Sunday, March 13, 2016

Intro To Java: Section 2.4 - Importing Scanners

In this section we will discuss using Scanners to take user input from the console.

Watch Lecture Video 2.4


One of the most useful things about computers is their ability to take user input and perform computations. In the example programs we've looked at so far all of the variable values have been hard coded into the programs - but this severely limits their functionality. A program that only calculates the area of a circle with a radius of 1.5 is pretty useless to most people. What we need is a program that asks the user the radius, and can then find the area of any circle. We do this with user input. In Java, you can read user input from the console using the scanner object.

The scanner object can be found within the "util" package of the Java API. As was stated in the previous lesson the Java API includes all the objects you can use by default with Java. This is what fundamentally makes Java an object oriented programming language. We can access objects from the Java API by importing them into our java files using an import statement. The diagram to the right visually represents how this happens.

Using the Import Statement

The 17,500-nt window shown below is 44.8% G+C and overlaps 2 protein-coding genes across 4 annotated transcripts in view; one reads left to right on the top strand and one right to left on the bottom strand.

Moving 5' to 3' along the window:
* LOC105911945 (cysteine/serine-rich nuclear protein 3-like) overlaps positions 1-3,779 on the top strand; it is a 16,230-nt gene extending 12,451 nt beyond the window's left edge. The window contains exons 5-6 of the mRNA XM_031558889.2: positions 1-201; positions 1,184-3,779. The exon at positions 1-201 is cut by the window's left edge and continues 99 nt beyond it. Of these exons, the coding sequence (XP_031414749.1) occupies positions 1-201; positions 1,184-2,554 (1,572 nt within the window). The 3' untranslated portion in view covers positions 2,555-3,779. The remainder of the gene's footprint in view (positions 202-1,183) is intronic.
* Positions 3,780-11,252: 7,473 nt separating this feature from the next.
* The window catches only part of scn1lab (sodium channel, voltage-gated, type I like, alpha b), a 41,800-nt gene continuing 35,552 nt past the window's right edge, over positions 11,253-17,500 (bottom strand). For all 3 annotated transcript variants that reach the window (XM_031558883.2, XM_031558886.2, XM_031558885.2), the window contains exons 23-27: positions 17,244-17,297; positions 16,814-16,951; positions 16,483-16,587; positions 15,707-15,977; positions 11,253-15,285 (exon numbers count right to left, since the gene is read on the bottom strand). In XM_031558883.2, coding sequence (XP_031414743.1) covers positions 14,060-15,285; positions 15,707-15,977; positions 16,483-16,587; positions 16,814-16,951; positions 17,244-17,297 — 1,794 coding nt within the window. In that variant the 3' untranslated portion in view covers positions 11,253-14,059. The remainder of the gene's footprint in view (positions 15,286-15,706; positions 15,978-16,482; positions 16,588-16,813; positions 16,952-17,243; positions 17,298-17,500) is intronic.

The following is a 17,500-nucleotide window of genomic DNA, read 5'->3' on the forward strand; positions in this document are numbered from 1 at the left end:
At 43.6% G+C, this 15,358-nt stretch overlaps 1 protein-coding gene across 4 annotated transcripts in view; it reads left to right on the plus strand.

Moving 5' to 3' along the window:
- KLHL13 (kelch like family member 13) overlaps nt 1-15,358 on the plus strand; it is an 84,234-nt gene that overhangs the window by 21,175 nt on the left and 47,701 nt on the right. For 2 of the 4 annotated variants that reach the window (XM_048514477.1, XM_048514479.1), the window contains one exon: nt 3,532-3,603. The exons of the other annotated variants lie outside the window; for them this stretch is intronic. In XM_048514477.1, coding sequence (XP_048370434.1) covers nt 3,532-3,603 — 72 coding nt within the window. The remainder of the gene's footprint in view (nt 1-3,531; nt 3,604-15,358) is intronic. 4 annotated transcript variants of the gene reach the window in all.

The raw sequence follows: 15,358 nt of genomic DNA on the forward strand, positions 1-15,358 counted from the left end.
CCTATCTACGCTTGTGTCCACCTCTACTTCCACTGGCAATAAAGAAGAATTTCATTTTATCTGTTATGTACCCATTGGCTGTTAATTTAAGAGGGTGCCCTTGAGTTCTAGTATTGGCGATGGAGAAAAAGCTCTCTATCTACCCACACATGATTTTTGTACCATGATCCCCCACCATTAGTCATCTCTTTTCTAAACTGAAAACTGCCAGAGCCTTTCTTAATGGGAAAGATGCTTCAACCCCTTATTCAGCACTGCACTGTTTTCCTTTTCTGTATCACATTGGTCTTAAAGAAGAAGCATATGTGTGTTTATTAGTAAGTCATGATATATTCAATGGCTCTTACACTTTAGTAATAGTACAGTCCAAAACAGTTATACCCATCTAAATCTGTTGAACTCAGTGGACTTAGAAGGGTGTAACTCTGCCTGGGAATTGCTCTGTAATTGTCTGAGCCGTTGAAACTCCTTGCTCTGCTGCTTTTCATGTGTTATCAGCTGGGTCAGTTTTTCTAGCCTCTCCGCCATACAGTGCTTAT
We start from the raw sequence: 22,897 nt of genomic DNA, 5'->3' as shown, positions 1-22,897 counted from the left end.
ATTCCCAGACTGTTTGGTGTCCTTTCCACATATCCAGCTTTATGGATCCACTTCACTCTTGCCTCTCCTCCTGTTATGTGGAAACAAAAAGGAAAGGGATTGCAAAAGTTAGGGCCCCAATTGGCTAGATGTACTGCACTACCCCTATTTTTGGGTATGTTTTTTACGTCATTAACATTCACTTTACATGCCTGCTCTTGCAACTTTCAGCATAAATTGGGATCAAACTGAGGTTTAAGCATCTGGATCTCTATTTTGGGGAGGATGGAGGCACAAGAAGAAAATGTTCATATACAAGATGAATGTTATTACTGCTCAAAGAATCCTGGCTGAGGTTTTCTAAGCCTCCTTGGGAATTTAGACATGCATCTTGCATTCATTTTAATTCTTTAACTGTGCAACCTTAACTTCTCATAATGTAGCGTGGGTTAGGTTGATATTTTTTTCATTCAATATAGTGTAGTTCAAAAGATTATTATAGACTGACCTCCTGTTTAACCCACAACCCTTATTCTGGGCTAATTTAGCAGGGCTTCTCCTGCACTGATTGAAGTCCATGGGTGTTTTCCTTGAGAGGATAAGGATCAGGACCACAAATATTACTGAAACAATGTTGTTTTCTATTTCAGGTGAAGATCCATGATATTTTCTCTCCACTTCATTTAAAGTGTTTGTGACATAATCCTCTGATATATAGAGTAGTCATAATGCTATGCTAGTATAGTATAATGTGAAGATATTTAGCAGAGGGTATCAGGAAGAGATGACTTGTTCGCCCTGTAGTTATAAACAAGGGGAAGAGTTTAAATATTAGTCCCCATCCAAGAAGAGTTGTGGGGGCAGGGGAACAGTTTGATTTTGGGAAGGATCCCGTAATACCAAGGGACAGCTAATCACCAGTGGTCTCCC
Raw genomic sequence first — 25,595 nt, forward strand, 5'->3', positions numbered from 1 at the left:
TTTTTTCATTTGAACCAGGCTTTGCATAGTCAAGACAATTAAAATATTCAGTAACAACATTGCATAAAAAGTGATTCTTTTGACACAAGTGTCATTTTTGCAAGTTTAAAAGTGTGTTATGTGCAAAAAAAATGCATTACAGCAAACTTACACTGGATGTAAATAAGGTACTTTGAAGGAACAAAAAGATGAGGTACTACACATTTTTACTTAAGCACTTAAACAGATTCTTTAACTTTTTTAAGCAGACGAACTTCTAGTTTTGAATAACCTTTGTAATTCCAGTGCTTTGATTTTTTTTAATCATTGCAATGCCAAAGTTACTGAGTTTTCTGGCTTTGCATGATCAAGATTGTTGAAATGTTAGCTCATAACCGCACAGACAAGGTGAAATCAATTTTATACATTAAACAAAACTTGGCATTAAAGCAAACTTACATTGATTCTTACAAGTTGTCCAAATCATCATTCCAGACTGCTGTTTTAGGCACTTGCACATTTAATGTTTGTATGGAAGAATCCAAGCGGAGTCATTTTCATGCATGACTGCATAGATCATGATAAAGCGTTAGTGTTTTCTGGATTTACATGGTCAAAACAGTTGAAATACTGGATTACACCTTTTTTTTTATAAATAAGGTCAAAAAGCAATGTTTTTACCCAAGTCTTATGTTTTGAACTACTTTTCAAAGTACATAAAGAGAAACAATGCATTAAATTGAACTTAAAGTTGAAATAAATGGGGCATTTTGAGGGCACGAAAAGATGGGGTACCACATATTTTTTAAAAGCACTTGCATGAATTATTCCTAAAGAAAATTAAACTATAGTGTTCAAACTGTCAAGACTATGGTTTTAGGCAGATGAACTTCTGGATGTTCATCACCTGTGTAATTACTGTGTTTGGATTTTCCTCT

You can use the keyword import followed by the name of the package you want to import from the Java API. In this case, the scanner class is stored with "util" package, so our import statement looks as follows:

import java.util.Scanner;

All import statements can be placed directly at the top of the class file, right after the package declarations. If you create a new Java project with an import statement it should look something like what follows:

package test1;

//import at beginning of the file after package
import java.util.Scanner;

public class main {

 public static void main(String[] args) {
  //Todo: Create a scanner and use it


Creating & Using The Scanner

Now that we have imported the scanner class we can begin using it. To create any object in follow you will use the following syntax:

ObjectType objectName = new ObjectType(Arguments);

In the case of scanners, the object type is "Scanner," you may name the scanner whatever you want. The argument we use to create a scanner is a input stream object - this essentially lets the scanner that it should be expecting input. Write the following code in the main method of your test program.

Scanner userInput = new Scanner(;

Once the scanner has been created, you can use it to get user input and store it in a variable. It is important that you use the right scanner method to get the proper data type (i.e. don't look for integers when users are entering strings). The example below illustrates how this is done and how the scanner is used. You may also view example console output below.

//import at beginning of the file after package
import java.util.Scanner;

public class main {

 public static void main(String[] args) {
  //Create the scanner
  Scanner userInput = new Scanner(;
  //Get user input
  System.out.println("Please enter a number.");